A realization came to me the other day like a bell going off. Three bells actually.
My phone dinged to tell me I had a new text message, my tablet dinged to tell me I had a new email in my inbox and my computer dinged to tell me I had a new Facebook notification.
I’d say this all happened “virtually simultaneously,” but the double entendre would have been too much.
Not to mention I can’t spell “entendre,” which is why we have newspaper editors.
Despite all the ringing in my ears I realized that it’s possible I’m over-connected. I find myself toting an ever-growing entourage of power cords, USB adapters and earbud wires—a snarl of white cables that each plugs into its own gadget.
I have multiples of most: several around the house, two in the car (one’s a spare) with cigarette lighter adapters, and a couple in my computer bag.
I have more cords than the Los Angeles Philharmonic on variety night.
(That was a music pun on the word “chord.” Disregard it if you want to. It would have been funnier if delivered orally.)
It’s a hassle, but none of these cords can be left behind because one of my devices might—heaven forbid—run out of batteries, and then I might miss something important.
You know, like someone posting a funny cat picture to my Facebook wall or an email from Amazon with purchase suggestions based on my interests. (My “interests” being created by computer-generated logic based on something I off-handedly searched once last week.)
I’ve grown accustomed to all these dings and buzzes and rings and beeps and jingles and chimes and whirrs and tootles. They let me know I’m still connected no matter where I am, like an aural security blanket.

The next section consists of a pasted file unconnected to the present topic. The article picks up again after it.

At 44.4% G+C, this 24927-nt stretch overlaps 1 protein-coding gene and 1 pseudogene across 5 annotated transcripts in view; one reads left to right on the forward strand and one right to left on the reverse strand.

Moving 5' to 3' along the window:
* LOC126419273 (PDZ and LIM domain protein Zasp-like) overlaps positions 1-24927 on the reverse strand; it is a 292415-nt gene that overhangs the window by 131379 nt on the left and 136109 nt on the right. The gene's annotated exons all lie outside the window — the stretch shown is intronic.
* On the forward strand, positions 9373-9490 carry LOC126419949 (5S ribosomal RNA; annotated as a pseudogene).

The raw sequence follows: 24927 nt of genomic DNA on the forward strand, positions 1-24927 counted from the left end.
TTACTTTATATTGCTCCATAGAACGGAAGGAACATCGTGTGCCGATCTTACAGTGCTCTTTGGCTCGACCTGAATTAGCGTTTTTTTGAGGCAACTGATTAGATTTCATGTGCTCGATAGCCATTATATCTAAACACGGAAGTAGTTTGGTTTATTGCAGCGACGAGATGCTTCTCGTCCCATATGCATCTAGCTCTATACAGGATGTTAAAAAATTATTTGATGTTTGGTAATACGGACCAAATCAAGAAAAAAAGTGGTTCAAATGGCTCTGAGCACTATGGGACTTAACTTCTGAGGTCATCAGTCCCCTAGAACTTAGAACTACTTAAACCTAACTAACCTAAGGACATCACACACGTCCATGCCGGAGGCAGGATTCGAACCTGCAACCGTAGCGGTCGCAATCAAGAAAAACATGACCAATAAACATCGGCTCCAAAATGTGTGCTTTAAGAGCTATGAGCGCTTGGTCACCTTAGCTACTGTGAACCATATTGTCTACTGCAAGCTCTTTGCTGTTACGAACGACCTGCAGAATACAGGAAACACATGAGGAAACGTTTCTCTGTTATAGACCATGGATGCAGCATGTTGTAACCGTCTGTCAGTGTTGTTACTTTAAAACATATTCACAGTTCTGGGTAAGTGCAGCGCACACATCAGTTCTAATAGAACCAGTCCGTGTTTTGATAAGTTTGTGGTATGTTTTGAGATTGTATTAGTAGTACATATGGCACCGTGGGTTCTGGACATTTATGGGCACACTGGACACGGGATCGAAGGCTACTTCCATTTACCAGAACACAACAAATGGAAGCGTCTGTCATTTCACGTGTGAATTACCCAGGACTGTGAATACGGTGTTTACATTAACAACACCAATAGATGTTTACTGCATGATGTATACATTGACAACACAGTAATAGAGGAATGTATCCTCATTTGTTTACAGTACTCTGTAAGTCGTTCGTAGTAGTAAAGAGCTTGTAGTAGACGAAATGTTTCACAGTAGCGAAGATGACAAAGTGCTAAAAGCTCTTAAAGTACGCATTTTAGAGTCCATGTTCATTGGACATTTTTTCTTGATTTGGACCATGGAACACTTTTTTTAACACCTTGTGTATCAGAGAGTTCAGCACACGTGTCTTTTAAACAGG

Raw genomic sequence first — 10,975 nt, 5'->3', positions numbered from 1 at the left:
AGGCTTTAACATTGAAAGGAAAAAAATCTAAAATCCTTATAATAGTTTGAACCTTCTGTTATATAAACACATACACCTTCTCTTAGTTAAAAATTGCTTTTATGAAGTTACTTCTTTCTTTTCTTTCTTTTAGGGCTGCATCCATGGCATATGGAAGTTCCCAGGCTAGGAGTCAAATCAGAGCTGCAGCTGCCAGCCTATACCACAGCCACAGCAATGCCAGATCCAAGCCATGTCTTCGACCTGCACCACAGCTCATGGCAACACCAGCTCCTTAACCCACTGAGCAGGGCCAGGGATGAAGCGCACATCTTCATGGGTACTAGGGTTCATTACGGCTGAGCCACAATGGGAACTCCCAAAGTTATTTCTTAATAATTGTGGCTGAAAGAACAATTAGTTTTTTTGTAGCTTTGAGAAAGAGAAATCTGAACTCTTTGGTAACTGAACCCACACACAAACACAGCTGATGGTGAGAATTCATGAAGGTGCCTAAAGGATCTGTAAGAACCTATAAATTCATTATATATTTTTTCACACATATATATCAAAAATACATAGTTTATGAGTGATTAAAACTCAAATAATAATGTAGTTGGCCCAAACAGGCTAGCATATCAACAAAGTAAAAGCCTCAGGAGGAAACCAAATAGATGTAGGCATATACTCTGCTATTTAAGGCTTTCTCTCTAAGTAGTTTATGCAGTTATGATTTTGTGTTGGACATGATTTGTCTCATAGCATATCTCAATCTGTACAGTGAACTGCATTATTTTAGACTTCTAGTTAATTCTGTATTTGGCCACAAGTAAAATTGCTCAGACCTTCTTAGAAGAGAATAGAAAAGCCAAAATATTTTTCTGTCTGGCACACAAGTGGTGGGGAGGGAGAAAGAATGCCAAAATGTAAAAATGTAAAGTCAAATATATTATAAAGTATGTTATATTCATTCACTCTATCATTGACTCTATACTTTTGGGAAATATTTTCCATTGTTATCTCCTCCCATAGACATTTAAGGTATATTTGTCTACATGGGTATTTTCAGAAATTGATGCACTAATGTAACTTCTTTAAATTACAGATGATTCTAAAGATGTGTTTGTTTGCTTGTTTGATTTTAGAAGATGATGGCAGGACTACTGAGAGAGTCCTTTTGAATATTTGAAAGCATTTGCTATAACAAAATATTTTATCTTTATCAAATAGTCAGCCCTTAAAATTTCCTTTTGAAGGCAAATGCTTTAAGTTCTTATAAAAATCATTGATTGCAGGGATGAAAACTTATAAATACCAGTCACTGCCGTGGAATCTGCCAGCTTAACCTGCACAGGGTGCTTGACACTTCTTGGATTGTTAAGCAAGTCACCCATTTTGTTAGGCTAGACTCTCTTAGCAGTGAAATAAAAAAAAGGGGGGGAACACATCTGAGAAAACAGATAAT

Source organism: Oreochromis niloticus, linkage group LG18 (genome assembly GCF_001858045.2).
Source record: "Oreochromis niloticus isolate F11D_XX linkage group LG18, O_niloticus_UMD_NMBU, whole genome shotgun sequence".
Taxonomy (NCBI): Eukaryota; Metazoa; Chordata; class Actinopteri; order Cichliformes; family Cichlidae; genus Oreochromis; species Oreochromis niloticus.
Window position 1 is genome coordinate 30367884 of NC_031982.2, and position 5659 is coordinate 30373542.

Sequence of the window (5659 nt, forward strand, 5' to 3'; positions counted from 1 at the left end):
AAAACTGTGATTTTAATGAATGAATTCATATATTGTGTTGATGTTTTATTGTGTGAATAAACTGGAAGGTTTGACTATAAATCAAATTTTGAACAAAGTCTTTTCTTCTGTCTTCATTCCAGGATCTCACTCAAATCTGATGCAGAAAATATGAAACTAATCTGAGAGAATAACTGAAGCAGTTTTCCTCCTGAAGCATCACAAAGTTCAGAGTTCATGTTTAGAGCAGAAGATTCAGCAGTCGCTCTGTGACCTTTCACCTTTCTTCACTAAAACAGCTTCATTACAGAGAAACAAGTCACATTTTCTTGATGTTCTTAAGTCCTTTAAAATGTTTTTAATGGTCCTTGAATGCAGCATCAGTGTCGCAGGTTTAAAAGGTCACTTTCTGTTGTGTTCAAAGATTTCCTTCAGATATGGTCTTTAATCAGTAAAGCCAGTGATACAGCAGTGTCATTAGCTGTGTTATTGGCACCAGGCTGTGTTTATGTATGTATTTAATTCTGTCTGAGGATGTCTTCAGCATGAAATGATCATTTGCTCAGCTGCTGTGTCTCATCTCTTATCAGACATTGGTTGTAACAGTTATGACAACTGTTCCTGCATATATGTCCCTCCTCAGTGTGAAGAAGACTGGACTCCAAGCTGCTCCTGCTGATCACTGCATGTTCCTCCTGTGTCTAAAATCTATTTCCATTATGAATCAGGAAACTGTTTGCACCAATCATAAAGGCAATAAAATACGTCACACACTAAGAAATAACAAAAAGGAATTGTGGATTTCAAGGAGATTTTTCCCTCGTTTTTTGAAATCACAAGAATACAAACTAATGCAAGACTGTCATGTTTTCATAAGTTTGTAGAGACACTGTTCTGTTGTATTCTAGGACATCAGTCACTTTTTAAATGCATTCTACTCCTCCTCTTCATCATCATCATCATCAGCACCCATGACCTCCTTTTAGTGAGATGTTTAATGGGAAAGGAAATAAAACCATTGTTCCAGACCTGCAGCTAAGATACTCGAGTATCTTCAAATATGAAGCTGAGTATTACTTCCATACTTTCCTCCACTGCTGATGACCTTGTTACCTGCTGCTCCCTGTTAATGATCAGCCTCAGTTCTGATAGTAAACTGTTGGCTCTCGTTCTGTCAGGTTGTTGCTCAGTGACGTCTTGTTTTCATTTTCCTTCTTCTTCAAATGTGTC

Except when they all go off at once and I’m left standing in the middle of my own sound pollution, knee-deep in the melodic muck of an acoustical garbage dump. Then, if only for a moment, I think romantically about the early days of communication devices.
Turns out it all started in 1669, when English natural philosopher, architect and polymath Robert Hooke connected two soup cans with a tight wire.
Things were then pretty quiet until 1872, when electrical engineer Elisha Gray founded the Western Electric Manufacturing Co., although he had no idea why because all he had were a couple of old soup cans.
But only four years later a Hungarian named Tivadar Puskas invented the telephone switch board exchange since he had so many soup cans, on account of him being so Hungary. He later went on to work with Thomas Edison, whom I mention because you’ll actually recognize his name.
Things finally got exciting on Oct. 9, 1876, when Alexander Graham Bell became the very first man in history to make a two-way call. It was between Cambridge and Boston, to order take-out Chinese.
Then only three days later Alexander Graham Bell Jr. became the very first teenager in history to tie up the family’s only line for hours trying to convince his girlfriend to hang up first.
This is a problem most of us don’t face anymore. In fact, I have a hard time remembering what life was like when phones were tethered to the wall, laptops were where your dog slept and tablets were pads of paper with a Native American’s face on the front.
In fact, that memory is the only thing around here not ringing a bell.